Winner, 2022 IPPY Bronze Medal for Multicultural Fiction
In Dusk in the Frog Pond, Rummana Chowdhury presents new narratives about the lived realities of Muslim women as they navigate life, be it in Bangladesh, on the shores of Lake Ontario in Toronto or along the riotous waves of the Atlantic in New York. These eight powerful stories follow a series of intrepid Bangladeshi women as they confront the issues of migration, displacement, nostalgia, cultural assimilation, marriage and—above all—identity and loneliness. Despite the challenges facing them, these compelling characters seek out happiness, whether in arranged marriages, romantic relationships or in shaping their individual destinies. Each tale is a depiction of the tensions, active as well as simmering, between culture, tradition and history and the modern world. The collection is a compendium of both joy and sorrow, never forgetting the eternally burning fire of hope that lives and dies within all of us.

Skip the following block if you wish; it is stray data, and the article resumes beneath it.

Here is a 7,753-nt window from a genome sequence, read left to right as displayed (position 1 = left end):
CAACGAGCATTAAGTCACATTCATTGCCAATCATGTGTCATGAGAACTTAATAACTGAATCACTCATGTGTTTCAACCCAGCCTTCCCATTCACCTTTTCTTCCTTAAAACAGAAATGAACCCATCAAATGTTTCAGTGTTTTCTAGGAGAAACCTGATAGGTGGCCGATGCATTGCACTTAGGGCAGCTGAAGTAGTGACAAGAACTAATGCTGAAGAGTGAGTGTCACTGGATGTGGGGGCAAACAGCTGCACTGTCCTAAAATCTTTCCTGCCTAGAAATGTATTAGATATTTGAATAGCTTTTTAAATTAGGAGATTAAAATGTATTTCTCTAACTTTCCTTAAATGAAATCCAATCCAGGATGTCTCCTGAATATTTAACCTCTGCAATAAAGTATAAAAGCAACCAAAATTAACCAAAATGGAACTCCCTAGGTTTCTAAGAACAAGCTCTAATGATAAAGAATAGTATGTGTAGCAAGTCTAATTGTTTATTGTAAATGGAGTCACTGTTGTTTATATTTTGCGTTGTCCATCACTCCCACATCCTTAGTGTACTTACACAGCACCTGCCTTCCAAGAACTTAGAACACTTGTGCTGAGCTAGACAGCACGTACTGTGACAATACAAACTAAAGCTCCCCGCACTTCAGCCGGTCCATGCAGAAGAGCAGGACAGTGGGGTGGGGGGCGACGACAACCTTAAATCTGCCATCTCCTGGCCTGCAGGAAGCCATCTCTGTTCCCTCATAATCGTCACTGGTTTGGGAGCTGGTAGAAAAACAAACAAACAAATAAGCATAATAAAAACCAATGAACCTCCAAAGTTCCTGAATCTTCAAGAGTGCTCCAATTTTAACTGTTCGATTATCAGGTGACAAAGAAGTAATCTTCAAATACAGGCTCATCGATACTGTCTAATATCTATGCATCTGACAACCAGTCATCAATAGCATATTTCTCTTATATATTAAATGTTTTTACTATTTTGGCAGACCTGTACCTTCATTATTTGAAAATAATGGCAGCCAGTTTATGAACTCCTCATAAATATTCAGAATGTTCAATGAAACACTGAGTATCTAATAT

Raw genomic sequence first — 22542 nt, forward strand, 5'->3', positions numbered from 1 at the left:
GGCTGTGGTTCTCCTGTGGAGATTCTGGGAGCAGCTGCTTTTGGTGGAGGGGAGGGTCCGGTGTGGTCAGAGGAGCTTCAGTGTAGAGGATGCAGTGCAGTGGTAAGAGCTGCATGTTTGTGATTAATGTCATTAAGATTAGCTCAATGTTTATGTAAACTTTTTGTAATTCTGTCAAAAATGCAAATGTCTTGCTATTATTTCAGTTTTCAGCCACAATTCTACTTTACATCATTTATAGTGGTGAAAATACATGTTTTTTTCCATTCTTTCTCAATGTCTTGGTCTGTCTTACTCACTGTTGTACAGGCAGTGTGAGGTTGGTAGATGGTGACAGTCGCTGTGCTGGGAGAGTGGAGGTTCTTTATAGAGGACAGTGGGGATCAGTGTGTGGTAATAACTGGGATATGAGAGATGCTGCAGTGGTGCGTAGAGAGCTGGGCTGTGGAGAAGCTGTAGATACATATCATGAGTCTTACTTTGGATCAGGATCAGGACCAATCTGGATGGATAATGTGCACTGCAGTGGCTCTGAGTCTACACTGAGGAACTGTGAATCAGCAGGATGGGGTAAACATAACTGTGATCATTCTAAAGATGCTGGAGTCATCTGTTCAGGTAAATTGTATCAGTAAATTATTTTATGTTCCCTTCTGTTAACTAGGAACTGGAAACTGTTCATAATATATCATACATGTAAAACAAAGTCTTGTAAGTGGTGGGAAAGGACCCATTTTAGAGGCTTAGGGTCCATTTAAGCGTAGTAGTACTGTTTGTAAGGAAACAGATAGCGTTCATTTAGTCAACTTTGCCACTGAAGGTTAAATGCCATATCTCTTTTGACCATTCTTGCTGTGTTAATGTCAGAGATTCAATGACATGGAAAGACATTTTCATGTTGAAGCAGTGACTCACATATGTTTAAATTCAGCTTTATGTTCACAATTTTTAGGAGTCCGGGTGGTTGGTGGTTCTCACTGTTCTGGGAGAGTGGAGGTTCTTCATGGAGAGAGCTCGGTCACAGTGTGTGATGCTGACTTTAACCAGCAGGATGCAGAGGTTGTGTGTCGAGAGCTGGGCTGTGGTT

“Rummana Chowdhury has carefully crafted the short stories in this book. The emotions of women, the Liberation War of Bangladesh, the dilemma of diaspora and many other sentiments have been expressed with her lucid pen. Really worth reading!”
—Nashid Kamal, academic, author, singer
“Dusk in the Frog Pond and Other Stories makes a thoughtful contribution to the growing literary collective of immigrant women’s experiences, as well as adding a new facet to the substantial creative output of Rummana Chowdhury. These provocative stories follow Bangladeshi women as they navigate their roles and responsibilities as wives and mothers, through cultural displacement, psychological trauma and more, as they seek personal fulfilment and some control over their own destinies.”
—Kathleen M. O’Connell, author of Rabindranath Tagore: The Poet as Educator
“Fiction rich in ideas and ambience for one who loves journeying into a literary landscape on a quiet weekend. Rummana Chowdhury gives us one more treasure of stories rooted in heritage. Unputdownable, in simple terms.”
—Syed Badrul Ahsan, independent journalist and historian